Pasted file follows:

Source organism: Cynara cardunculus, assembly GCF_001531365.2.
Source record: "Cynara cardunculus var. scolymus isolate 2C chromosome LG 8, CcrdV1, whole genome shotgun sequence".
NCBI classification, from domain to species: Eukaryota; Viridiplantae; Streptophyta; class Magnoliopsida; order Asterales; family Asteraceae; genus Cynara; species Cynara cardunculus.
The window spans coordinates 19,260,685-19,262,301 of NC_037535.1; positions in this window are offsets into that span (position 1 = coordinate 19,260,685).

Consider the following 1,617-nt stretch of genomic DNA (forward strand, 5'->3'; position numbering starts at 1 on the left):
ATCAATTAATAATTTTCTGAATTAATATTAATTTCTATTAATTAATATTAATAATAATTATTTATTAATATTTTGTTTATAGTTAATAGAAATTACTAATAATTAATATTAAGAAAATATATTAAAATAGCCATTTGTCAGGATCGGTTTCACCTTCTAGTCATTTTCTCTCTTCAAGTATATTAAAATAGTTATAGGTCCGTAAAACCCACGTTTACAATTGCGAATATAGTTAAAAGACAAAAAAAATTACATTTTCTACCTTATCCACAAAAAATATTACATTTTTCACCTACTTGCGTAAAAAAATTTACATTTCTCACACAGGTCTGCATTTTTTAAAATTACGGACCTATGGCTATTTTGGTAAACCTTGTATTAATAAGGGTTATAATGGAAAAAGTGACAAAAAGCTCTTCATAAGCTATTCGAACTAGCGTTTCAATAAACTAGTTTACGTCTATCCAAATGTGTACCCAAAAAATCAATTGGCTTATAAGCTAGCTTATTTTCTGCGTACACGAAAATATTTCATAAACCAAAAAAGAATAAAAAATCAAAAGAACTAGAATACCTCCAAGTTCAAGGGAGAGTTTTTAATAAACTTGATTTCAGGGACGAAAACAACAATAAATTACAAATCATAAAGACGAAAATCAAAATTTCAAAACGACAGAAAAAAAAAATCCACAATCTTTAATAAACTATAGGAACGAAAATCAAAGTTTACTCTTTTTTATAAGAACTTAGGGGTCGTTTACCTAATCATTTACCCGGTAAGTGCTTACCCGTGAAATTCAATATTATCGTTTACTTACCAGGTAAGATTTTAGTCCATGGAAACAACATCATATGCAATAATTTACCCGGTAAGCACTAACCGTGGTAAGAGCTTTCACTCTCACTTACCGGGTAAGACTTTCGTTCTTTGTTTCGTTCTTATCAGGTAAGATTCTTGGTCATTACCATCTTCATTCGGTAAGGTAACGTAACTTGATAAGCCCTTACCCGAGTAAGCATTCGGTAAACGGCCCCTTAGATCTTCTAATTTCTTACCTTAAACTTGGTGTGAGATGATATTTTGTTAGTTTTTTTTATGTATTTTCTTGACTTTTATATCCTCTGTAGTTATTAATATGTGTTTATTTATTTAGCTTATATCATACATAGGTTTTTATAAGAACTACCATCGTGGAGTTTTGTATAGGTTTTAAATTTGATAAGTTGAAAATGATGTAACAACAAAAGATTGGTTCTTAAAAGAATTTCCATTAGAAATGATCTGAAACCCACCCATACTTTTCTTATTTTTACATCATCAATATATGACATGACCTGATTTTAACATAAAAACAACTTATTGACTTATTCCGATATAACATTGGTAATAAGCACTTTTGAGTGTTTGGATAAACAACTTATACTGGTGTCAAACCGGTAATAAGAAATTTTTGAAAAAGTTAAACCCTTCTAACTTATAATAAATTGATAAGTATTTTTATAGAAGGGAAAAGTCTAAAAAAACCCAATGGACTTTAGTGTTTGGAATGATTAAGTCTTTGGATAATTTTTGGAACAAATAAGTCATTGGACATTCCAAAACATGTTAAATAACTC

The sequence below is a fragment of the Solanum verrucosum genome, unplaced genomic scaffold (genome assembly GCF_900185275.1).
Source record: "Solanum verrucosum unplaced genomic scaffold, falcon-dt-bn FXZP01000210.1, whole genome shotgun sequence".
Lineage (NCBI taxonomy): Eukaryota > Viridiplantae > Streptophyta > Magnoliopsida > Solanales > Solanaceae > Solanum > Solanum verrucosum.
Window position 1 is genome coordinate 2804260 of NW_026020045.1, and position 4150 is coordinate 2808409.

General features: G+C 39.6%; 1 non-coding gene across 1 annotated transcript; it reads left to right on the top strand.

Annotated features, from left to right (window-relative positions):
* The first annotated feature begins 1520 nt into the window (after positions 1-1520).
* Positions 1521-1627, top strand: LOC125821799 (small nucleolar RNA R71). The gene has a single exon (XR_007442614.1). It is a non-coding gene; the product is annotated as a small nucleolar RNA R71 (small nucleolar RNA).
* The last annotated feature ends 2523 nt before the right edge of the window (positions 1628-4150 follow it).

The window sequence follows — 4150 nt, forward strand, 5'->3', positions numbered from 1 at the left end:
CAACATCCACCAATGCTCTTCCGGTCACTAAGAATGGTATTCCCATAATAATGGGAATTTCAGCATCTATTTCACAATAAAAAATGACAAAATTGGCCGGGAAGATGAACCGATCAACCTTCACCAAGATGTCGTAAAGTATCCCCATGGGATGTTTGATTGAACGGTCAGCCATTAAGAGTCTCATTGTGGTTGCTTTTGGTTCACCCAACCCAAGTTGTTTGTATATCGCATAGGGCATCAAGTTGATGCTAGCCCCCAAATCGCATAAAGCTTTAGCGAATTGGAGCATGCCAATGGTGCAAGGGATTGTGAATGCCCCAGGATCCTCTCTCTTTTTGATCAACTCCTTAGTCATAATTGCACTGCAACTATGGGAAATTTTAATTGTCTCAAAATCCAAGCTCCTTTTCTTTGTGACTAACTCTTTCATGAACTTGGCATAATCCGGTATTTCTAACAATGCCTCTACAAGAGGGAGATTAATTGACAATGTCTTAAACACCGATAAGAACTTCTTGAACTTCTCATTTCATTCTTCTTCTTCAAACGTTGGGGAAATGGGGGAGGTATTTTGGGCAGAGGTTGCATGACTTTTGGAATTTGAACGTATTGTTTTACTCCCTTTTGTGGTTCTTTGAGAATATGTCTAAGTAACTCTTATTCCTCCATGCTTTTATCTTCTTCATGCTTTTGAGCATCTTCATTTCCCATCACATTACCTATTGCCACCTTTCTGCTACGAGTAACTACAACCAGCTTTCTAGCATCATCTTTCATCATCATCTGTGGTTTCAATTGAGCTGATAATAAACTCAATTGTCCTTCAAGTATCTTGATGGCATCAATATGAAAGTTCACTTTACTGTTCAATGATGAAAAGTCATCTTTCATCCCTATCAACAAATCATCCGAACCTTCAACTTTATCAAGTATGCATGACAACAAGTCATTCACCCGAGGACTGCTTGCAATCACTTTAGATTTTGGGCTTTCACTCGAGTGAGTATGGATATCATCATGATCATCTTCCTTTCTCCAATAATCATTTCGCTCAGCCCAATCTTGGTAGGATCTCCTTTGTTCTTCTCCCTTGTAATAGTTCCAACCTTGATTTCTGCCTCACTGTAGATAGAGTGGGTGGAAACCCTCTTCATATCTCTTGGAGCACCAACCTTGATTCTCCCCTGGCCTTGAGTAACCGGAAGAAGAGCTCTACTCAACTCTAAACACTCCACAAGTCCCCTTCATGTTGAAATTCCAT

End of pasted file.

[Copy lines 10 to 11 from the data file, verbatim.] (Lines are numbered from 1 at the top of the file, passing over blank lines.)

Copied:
Window position 1 is genome coordinate 2804260 of NW_026020045.1, and position 4150 is coordinate 2808409.

General features: G+C 39.6%; 1 non-coding gene across 1 annotated transcript; it reads left to right on the top strand.